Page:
Hello Kelly. I’m not even sure if you will get this post as its 3 yrs old. I just needed some comfort is all. For the past 2 years, I have had very little pain in my hands and feet and knees etc. Now however in the past 2 weeks, it seems like a I do is Crack and pop! Today my neck and back and hips and knees and feet have been extremely stiff and sore. I tried moving my washer to the side as it was too close to the dryer and was making noise.so I reached out and gently put pressure on the washer to move it a tiny bit. I didn’t even budge it. I did however hear a very loud Crack in both my shoulder blades and it scares me so bad..I started freaking out. But I was able to walk away and move my arms and everything. This is the first time it’s ever happened to me. My back isn’t so stiff anymore though and has a slight achy feeling since the unannounced shoulder blade cracking. I noticed in others comments that this happens quite often. RD sucks. Tomorrow I will be taking my day, nice and slow. Thank you everyone for your comments. They make me feel better.

    Reply
  • May 26, 2016 at 8:14 am
    Permalink

    I get that noise in my knees when I squat. It’s like the note popping candy makes when it hits your tongue lol. I’m 34 and have had RA since I was 22 but still able laugh about these things 🙂

    Reply
  • June 2, 2016 at 11:40 am
    Permalink

    Hi, i am having this noise from my every joint i.e from back,knee, elbow,wrist and even from neck. And my knee is paining and my back and back neck too. How is your life going on with RA. Were you good at work. I am just 25. I have my wife and son to take care of. Can you please reply with information about RA in my email krilaxsh12@gmail.com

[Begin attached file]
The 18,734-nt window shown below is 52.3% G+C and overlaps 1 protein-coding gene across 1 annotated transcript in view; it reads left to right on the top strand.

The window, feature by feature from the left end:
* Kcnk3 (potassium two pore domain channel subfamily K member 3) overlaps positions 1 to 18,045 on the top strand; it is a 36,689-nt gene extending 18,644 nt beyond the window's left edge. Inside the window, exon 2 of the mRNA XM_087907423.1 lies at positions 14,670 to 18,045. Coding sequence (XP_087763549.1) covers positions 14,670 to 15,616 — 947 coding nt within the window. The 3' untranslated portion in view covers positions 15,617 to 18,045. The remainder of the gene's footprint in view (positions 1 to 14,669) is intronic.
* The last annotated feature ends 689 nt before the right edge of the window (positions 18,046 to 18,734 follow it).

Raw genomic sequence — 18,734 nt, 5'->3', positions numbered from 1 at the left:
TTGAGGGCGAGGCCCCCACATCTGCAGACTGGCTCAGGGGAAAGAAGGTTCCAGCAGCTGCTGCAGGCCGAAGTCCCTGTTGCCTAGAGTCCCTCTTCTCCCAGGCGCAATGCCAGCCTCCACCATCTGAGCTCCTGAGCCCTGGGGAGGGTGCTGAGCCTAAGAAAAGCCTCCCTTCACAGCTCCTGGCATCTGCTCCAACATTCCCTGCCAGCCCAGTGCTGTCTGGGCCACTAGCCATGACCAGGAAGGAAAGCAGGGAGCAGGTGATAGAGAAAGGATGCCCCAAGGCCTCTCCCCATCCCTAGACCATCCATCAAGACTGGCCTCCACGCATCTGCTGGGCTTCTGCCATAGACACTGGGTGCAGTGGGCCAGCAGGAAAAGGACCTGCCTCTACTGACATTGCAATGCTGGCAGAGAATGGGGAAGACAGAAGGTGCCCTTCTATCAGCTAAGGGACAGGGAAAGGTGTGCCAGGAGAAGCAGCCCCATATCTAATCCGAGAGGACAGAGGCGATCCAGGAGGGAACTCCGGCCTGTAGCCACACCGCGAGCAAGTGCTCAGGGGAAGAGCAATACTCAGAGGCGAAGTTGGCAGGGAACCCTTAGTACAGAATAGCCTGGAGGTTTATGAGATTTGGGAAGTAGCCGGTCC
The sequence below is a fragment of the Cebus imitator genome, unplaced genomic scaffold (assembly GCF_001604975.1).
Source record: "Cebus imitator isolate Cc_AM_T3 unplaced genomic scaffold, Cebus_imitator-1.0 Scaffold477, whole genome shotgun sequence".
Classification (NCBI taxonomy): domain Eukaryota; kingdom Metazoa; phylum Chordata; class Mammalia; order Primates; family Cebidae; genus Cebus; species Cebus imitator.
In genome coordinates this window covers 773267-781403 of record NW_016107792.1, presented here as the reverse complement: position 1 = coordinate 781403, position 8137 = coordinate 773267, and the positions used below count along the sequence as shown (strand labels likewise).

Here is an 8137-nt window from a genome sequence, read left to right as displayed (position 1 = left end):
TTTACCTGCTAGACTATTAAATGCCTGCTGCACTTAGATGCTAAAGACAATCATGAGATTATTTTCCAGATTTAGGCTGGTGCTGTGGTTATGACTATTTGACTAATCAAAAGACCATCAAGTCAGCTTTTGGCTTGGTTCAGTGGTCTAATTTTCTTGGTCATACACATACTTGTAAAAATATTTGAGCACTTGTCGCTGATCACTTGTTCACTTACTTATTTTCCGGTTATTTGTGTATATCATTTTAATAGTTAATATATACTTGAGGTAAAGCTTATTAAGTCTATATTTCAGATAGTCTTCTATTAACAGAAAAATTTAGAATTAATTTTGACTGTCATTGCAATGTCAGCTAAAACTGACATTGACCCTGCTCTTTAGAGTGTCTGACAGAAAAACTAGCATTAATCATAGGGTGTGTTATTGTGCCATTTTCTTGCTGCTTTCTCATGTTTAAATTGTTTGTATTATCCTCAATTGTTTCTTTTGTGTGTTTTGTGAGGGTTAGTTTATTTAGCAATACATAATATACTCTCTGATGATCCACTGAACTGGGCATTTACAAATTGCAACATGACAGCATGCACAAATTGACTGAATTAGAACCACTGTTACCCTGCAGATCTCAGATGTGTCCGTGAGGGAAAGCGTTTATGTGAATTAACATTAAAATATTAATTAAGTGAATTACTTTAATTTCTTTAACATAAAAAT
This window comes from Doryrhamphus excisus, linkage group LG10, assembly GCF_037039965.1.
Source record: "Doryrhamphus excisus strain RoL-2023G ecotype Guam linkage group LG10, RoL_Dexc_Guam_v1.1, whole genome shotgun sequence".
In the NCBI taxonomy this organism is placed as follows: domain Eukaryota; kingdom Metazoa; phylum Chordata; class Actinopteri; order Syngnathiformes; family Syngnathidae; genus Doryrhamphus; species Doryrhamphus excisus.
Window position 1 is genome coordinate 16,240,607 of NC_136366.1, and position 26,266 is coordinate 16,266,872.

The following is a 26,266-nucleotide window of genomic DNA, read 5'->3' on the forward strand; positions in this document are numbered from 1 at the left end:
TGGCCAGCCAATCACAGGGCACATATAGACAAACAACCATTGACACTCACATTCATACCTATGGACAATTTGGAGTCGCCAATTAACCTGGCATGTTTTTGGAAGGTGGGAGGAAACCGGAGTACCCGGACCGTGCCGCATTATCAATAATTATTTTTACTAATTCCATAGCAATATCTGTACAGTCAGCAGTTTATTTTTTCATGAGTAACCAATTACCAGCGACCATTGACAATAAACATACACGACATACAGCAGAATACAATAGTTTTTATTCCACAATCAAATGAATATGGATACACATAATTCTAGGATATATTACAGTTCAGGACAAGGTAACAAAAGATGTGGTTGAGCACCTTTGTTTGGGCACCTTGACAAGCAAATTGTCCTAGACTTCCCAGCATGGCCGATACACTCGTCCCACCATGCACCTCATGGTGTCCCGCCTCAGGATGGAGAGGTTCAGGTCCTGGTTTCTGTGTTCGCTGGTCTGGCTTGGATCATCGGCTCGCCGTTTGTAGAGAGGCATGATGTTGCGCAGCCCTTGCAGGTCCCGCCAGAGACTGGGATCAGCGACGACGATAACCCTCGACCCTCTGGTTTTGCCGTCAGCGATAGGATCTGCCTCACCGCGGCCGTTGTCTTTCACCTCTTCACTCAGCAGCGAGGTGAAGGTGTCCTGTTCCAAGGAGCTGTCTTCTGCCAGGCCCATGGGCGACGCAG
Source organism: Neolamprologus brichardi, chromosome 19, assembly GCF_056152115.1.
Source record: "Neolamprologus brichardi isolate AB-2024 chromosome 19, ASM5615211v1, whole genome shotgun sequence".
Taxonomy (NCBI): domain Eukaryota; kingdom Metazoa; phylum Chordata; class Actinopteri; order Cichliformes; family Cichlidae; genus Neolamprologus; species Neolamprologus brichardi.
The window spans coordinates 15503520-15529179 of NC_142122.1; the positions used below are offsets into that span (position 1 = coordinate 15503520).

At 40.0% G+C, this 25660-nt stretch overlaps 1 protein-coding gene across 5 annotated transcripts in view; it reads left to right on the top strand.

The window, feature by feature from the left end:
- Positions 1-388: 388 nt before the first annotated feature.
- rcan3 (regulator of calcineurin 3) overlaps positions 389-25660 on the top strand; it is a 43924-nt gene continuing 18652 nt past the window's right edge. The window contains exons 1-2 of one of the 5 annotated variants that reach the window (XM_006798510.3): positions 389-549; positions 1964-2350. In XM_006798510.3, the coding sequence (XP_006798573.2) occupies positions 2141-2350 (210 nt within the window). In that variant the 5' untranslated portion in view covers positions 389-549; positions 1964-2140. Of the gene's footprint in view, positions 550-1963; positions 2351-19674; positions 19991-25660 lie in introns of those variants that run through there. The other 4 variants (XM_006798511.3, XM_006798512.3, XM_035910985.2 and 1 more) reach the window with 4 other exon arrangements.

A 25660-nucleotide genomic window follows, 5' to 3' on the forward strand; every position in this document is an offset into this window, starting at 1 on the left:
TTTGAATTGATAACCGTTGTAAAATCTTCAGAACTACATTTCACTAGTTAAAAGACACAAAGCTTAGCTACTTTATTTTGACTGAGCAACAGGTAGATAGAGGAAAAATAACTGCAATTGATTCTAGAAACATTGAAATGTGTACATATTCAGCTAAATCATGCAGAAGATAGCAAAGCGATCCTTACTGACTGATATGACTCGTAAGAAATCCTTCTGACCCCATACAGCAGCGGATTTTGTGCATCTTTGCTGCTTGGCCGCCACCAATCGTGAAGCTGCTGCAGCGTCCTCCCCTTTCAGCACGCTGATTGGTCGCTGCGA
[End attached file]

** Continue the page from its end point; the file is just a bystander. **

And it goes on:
Reply
  • July 31, 2016 at 5:07 pm
    Permalink

    This was very helpful to know other people have experienced or are experiencing the same symptoms. I have gone to several Drs. and explained my symptoms, but no one seemed to guide me in the right direction. I suddenly remembered the the word crepitus arthritis from nursing school many years ago, soI decided to look up the symptoms. Thanks, now I can take a more active role in my treatment.

    Reply
  • September 5, 2016 at 10:55 am
    Permalink

    I have them in both knees bad. I thought for sure my dr said it was from OA not RA, while also saying that eventually I would have to have knee replacements because they are so bad. Cortisone shots don’t do anything at this point. Also, I thought I was I told that RA didn’t affect knees, but now I see in all literature that it does. So, now I am questioning what my dr told me! Luckily I go see him tomorrow. I am wondering why I haven’t been treated more aggressively if my knees are to the point that they need to be replaced and I’m only 45.

    Reply
  • October 24, 2016 at 11:27 pm